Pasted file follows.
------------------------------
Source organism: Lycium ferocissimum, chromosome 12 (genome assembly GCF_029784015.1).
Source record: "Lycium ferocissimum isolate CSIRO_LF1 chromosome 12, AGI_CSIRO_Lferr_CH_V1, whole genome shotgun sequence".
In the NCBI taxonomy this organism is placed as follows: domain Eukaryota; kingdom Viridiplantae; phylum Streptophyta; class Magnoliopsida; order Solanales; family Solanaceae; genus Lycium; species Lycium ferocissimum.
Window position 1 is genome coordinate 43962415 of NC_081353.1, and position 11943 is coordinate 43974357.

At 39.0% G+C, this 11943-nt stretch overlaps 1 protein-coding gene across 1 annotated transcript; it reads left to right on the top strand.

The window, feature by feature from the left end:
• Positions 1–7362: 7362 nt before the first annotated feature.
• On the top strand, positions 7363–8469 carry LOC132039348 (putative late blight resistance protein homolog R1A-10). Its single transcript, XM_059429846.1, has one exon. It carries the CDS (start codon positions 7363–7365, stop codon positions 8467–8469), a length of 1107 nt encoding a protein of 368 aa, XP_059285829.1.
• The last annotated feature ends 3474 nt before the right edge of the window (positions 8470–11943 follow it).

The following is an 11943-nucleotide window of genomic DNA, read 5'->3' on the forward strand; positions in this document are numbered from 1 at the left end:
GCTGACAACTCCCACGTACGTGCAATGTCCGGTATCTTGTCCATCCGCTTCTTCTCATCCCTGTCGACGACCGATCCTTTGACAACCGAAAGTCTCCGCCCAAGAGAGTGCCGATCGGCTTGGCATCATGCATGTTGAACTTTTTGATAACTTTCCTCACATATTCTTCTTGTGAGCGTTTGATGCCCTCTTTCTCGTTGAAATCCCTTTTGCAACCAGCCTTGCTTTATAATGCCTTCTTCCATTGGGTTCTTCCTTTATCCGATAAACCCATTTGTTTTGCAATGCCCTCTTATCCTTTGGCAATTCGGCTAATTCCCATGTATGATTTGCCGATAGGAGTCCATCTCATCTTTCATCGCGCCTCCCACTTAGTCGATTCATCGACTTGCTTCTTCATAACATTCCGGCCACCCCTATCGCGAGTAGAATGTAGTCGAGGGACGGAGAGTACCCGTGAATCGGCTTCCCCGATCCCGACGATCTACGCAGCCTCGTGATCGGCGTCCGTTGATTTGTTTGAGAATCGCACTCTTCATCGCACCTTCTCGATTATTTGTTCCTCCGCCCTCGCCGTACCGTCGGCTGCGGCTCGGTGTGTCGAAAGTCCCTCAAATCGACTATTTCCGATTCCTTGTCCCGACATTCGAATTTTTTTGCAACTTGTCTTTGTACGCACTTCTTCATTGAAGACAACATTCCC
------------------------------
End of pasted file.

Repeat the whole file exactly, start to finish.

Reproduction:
Source organism: Lycium ferocissimum, chromosome 12 (genome assembly GCF_029784015.1).
Source record: "Lycium ferocissimum isolate CSIRO_LF1 chromosome 12, AGI_CSIRO_Lferr_CH_V1, whole genome shotgun sequence".
In the NCBI taxonomy this organism is placed as follows: domain Eukaryota; kingdom Viridiplantae; phylum Streptophyta; class Magnoliopsida; order Solanales; family Solanaceae; genus Lycium; species Lycium ferocissimum.
Window position 1 is genome coordinate 43962415 of NC_081353.1, and position 11943 is coordinate 43974357.

At 39.0% G+C, this 11943-nt stretch overlaps 1 protein-coding gene across 1 annotated transcript; it reads left to right on the top strand.

The window, feature by feature from the left end:
• Positions 1–7362: 7362 nt before the first annotated feature.
• On the top strand, positions 7363–8469 carry LOC132039348 (putative late blight resistance protein homolog R1A-10). Its single transcript, XM_059429846.1, has one exon. It carries the CDS (start codon positions 7363–7365, stop codon positions 8467–8469), a length of 1107 nt encoding a protein of 368 aa, XP_059285829.1.
• The last annotated feature ends 3474 nt before the right edge of the window (positions 8470–11943 follow it).

The following is an 11943-nucleotide window of genomic DNA, read 5'->3' on the forward strand; positions in this document are numbered from 1 at the left end:
GCTGACAACTCCCACGTACGTGCAATGTCCGGTATCTTGTCCATCCGCTTCTTCTCATCCCTGTCGACGACCGATCCTTTGACAACCGAAAGTCTCCGCCCAAGAGAGTGCCGATCGGCTTGGCATCATGCATGTTGAACTTTTTGATAACTTTCCTCACATATTCTTCTTGTGAGCGTTTGATGCCCTCTTTCTCGTTGAAATCCCTTTTGCAACCAGCCTTGCTTTATAATGCCTTCTTCCATTGGGTTCTTCCTTTATCCGATAAACCCATTTGTTTTGCAATGCCCTCTTATCCTTTGGCAATTCGGCTAATTCCCATGTATGATTTGCCGATAGGAGTCCATCTCATCTTTCATCGCGCCTCCCACTTAGTCGATTCATCGACTTGCTTCTTCATAACATTCCGGCCACCCCTATCGCGAGTAGAATGTAGTCGAGGGACGGAGAGTACCCGTGAATCGGCTTCCCCGATCCCGACGATCTACGCAGCCTCGTGATCGGCGTCCGTTGATTTGTTTGAGAATCGCACTCTTCATCGCACCTTCTCGATTATTTGTTCCTCCGCCCTCGCCGTACCGTCGGCTGCGGCTCGGTGTGTCGAAAGTCCCTCAAATCGACTATTTCCGATTCCTTGTCCCGACATTCGAATTTTTTTGCAACTTGTCTTTGTACGCACTTCTTCATTGAAGACAACATTCCC